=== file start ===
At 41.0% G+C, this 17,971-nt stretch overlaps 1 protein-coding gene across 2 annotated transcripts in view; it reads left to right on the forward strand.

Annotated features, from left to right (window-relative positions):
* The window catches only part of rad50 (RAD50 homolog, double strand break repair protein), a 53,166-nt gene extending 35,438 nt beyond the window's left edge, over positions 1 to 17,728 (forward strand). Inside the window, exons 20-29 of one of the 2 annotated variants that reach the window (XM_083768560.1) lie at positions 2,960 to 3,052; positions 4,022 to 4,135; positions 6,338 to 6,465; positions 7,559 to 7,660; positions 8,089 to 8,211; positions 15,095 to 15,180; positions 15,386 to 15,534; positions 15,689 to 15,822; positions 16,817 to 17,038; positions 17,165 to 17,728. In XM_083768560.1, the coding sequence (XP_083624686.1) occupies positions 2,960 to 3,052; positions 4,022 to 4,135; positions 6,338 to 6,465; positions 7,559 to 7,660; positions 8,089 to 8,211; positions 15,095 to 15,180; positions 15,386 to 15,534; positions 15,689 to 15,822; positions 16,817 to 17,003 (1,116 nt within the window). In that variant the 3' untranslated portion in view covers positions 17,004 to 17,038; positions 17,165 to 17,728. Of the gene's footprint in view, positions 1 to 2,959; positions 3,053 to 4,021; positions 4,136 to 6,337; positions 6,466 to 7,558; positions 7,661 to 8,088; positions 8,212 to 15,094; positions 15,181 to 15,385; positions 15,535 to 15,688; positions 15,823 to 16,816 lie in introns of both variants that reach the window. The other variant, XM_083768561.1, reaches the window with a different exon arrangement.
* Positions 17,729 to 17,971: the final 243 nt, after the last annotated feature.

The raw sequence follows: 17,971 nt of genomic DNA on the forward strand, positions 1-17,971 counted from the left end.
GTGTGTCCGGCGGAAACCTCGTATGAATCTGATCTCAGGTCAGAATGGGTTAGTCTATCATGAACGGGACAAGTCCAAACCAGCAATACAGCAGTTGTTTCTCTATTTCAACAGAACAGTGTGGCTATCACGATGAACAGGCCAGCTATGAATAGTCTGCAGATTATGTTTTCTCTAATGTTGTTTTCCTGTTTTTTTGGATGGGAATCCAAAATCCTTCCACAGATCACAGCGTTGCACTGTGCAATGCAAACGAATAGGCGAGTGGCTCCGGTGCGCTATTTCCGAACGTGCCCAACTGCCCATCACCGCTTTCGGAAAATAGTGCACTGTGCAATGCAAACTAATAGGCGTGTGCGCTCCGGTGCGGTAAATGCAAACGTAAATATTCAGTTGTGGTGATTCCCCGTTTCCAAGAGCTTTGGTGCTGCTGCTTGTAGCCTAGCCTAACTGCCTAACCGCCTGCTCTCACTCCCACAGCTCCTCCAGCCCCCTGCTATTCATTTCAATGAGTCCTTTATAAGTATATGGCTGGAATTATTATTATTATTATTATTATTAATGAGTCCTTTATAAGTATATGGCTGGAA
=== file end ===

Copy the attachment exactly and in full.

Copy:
At 41.0% G+C, this 17,971-nt stretch overlaps 1 protein-coding gene across 2 annotated transcripts in view; it reads left to right on the forward strand.

Annotated features, from left to right (window-relative positions):
* The window catches only part of rad50 (RAD50 homolog, double strand break repair protein), a 53,166-nt gene extending 35,438 nt beyond the window's left edge, over positions 1 to 17,728 (forward strand). Inside the window, exons 20-29 of one of the 2 annotated variants that reach the window (XM_083768560.1) lie at positions 2,960 to 3,052; positions 4,022 to 4,135; positions 6,338 to 6,465; positions 7,559 to 7,660; positions 8,089 to 8,211; positions 15,095 to 15,180; positions 15,386 to 15,534; positions 15,689 to 15,822; positions 16,817 to 17,038; positions 17,165 to 17,728. In XM_083768560.1, the coding sequence (XP_083624686.1) occupies positions 2,960 to 3,052; positions 4,022 to 4,135; positions 6,338 to 6,465; positions 7,559 to 7,660; positions 8,089 to 8,211; positions 15,095 to 15,180; positions 15,386 to 15,534; positions 15,689 to 15,822; positions 16,817 to 17,003 (1,116 nt within the window). In that variant the 3' untranslated portion in view covers positions 17,004 to 17,038; positions 17,165 to 17,728. Of the gene's footprint in view, positions 1 to 2,959; positions 3,053 to 4,021; positions 4,136 to 6,337; positions 6,466 to 7,558; positions 7,661 to 8,088; positions 8,212 to 15,094; positions 15,181 to 15,385; positions 15,535 to 15,688; positions 15,823 to 16,816 lie in introns of both variants that reach the window. The other variant, XM_083768561.1, reaches the window with a different exon arrangement.
* Positions 17,729 to 17,971: the final 243 nt, after the last annotated feature.

The raw sequence follows: 17,971 nt of genomic DNA on the forward strand, positions 1-17,971 counted from the left end.
GTGTGTCCGGCGGAAACCTCGTATGAATCTGATCTCAGGTCAGAATGGGTTAGTCTATCATGAACGGGACAAGTCCAAACCAGCAATACAGCAGTTGTTTCTCTATTTCAACAGAACAGTGTGGCTATCACGATGAACAGGCCAGCTATGAATAGTCTGCAGATTATGTTTTCTCTAATGTTGTTTTCCTGTTTTTTTGGATGGGAATCCAAAATCCTTCCACAGATCACAGCGTTGCACTGTGCAATGCAAACGAATAGGCGAGTGGCTCCGGTGCGCTATTTCCGAACGTGCCCAACTGCCCATCACCGCTTTCGGAAAATAGTGCACTGTGCAATGCAAACTAATAGGCGTGTGCGCTCCGGTGCGGTAAATGCAAACGTAAATATTCAGTTGTGGTGATTCCCCGTTTCCAAGAGCTTTGGTGCTGCTGCTTGTAGCCTAGCCTAACTGCCTAACCGCCTGCTCTCACTCCCACAGCTCCTCCAGCCCCCTGCTATTCATTTCAATGAGTCCTTTATAAGTATATGGCTGGAATTATTATTATTATTATTATTATTAATGAGTCCTTTATAAGTATATGGCTGGAA